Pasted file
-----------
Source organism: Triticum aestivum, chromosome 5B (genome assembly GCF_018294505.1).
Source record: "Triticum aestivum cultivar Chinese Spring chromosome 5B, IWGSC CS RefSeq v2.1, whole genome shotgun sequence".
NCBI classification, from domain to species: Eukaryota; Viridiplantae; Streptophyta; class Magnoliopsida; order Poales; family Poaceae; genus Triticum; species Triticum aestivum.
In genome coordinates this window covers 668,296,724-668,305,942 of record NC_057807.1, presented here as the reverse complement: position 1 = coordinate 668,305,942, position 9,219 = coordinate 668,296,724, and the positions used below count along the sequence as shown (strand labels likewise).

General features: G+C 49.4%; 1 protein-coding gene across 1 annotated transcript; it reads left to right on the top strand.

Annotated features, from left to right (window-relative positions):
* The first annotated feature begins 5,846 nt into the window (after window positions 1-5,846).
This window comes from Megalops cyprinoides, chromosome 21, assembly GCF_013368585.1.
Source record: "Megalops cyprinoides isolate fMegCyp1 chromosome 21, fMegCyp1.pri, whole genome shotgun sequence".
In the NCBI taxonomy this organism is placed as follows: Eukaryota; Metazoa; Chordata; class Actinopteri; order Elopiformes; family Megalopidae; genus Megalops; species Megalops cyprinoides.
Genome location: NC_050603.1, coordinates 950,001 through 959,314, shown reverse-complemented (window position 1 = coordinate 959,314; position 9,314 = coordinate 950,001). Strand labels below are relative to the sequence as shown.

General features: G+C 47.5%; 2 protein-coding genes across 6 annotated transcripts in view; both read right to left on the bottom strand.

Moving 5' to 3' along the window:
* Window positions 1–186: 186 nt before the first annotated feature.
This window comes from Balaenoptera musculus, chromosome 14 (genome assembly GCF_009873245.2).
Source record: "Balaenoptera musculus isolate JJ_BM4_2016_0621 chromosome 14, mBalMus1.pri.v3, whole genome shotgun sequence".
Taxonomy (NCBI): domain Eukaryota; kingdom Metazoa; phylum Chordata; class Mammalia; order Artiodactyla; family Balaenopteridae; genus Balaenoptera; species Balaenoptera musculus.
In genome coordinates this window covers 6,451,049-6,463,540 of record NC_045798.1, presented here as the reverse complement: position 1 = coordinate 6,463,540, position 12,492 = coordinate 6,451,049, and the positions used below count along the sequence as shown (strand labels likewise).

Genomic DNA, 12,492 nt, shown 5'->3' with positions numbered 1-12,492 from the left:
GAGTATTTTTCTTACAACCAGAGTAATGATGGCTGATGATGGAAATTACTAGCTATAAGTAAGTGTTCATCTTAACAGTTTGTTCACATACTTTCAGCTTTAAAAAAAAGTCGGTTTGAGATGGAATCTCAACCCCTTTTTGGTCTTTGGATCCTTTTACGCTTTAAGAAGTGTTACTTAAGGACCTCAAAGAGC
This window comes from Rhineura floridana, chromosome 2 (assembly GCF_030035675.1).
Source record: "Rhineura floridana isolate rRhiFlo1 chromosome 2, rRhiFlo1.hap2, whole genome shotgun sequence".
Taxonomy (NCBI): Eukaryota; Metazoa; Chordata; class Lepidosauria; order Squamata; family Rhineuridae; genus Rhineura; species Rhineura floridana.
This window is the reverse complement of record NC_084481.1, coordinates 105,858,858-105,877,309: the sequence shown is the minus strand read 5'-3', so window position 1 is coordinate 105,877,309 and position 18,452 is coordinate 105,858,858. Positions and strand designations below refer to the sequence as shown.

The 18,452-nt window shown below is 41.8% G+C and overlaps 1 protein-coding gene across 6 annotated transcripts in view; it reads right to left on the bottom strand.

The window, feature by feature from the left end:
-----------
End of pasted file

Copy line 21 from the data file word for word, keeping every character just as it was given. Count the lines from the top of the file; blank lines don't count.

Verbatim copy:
This window comes from Rhineura floridana, chromosome 2 (assembly GCF_030035675.1).